April 23, 2024

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RSV Vaccine Linked to Rare Neurological Disorder Risk!

RSV Vaccine Linked to Rare Neurological Disorder Risk!



RSV Vaccine Linked to Rare Neurological Disorder Risk!

The U.S. FDA and CDC have warned that the Respiratory Syncytial Virus (RSV) vaccine may increase the risk of Guillain-Barré Syndrome (GBS), a rare autoimmune disorder, in older adults.

However, there is currently insufficient data to draw definitive conclusions. GBS is a rare autoimmune disease where the immune system attacks nerves, leading to symptoms such as muscle weakness and, in rare cases, paralysis.

As of February 16, 2024, the CDC has identified 23 confirmed cases of GBS, all occurring within 22 days after receiving the RSV recombinant protein subunit vaccine.

RSV Vaccine Linked to Rare Neurological Disorder Risk!

Since the approval of these vaccines in the first half of 2023 in the U.S., Pfizer’s RSV vaccine has been administered to over 3 million people, while GSK’s RSV vaccine has been administered to over 6.5 million people.

Among the 23 reported GBS cases, 13 occurred in older adults who received Pfizer’s RSV vaccine, Abrysvo (RSVPreF), and no more than 11 cases occurred in older adults who received GSK’s RSV vaccine, Arexvy (RSVPreF3+AS01).

Within 21 days after vaccination, there were 25.1 cases of GBS per million doses of Pfizer’s RSV vaccine and 10.0 cases per million doses of GSK’s RSV vaccine.

RSV Vaccine Linked to Rare Neurological Disorder Risk!

The Incidence Rate Ratio (IRR) of GBS with GSK’s RSV vaccine compared to unvaccinated individuals did not reach statistical significance, while the IRR of GBS with Pfizer’s RSV vaccine compared to unvaccinated individuals did reach statistical significance.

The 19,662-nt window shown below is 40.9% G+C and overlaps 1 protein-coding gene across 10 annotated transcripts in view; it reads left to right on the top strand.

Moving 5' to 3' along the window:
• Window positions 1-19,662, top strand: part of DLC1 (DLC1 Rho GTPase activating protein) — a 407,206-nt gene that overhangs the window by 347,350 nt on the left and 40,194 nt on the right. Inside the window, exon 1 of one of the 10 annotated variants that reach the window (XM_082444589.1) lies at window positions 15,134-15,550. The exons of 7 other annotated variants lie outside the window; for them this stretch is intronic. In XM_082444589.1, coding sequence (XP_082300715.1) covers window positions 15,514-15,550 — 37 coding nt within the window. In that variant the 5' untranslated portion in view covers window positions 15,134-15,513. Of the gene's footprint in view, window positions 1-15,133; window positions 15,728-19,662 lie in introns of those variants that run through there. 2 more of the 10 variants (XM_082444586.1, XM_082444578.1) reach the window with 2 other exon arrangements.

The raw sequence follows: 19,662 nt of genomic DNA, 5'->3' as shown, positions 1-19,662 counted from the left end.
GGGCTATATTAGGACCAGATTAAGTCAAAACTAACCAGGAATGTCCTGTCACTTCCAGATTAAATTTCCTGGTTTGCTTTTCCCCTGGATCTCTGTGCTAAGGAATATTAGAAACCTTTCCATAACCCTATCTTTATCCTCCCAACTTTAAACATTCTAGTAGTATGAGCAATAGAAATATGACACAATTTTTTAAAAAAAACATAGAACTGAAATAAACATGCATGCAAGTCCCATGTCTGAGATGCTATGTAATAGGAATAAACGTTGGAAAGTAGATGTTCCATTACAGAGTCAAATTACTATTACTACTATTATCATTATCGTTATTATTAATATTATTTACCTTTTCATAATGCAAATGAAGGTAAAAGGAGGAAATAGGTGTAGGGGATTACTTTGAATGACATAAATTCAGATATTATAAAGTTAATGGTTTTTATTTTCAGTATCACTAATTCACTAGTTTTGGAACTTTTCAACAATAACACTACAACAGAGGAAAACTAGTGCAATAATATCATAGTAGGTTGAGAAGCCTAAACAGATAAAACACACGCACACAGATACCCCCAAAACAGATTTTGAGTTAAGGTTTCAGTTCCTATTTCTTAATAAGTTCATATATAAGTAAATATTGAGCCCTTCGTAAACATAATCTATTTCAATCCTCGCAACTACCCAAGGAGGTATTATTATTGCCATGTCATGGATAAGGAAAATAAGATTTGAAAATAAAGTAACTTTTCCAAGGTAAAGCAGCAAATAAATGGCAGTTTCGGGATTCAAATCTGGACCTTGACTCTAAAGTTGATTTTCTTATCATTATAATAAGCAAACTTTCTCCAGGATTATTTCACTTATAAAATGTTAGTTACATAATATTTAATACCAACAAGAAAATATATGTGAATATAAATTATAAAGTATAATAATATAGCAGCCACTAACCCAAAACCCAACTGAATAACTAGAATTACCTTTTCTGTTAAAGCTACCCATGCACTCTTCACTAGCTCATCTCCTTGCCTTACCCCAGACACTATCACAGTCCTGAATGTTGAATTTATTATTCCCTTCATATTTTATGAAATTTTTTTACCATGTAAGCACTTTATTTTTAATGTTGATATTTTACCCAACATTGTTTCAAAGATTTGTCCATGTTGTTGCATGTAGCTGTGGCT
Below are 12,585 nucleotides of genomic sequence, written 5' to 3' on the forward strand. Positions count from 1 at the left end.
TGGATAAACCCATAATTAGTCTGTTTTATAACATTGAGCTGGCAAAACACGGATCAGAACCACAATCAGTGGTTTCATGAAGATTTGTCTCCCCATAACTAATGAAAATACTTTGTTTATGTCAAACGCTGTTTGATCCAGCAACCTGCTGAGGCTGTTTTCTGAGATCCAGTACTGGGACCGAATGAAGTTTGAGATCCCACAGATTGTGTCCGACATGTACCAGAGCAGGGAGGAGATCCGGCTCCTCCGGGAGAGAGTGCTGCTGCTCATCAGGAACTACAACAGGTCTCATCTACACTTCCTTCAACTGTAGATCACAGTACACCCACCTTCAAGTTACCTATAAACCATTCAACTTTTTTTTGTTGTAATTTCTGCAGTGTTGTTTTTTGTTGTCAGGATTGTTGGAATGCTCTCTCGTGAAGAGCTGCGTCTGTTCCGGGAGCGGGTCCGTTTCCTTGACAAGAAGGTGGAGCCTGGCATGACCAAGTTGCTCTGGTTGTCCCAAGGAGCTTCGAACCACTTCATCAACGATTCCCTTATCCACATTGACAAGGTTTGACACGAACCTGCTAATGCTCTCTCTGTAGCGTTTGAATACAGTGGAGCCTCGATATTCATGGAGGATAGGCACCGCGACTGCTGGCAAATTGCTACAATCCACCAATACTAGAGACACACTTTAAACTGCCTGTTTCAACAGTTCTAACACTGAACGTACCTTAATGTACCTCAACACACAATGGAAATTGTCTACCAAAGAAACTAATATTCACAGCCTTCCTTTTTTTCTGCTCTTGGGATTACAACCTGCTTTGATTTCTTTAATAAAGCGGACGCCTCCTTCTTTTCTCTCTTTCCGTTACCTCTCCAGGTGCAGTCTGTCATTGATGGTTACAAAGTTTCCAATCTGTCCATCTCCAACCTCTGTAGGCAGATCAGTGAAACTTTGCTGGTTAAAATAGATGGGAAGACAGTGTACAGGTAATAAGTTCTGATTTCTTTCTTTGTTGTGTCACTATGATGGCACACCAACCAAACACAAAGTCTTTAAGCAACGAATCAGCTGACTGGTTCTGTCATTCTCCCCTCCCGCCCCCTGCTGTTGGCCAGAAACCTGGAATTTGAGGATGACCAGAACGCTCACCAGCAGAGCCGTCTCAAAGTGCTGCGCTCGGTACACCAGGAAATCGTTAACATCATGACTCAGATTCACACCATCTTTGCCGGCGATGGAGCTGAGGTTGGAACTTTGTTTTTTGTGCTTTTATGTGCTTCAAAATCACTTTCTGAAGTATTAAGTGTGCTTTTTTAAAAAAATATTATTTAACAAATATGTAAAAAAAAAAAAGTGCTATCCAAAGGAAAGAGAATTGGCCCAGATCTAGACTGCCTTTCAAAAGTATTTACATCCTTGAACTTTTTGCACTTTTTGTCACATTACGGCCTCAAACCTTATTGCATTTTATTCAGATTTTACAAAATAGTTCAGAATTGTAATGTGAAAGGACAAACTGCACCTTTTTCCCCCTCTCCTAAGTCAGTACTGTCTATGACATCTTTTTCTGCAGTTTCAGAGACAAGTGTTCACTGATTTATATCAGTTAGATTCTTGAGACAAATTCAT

This suggests that, based on current data, Pfizer’s RSV vaccine increases the risk of GBS, but there is no evidence that GSK’s RSV vaccine increases the risk of GBS.

RSV Vaccine Linked to Rare Neurological Disorder Risk!

In addition to older adults, Pfizer’s Abrysvo has also been approved for use in pregnant women between 32 and 36 weeks of gestation to enhance immunity against RSV in infants.

Pfizer is continuing to develop Abrysvo for RSV prevention in children aged 2 to 17 and adults aged 18 to 60 through clinical trials.

There is a precedent for vaccines being withdrawn from the market due to rare diseases. In 1998, the first rotavirus vaccine was withdrawn from the market due to rare cases of intussusception.

If the increased risk of GBS from RSV vaccines is confirmed and regulatory agencies determine that the risk outweighs the benefits, it could lead to the withdrawal of market approval.

Both Pfizer’s and GSK’s RSV recombinant protein subunit vaccines are based on the RSV F protein. If the occurrence of GBS is related to the RSV F protein, it could challenge the safety profile of the RSV F protein principle.

RSV Vaccine Linked to Rare Neurological Disorder Risk!

(source:internet, reference only)


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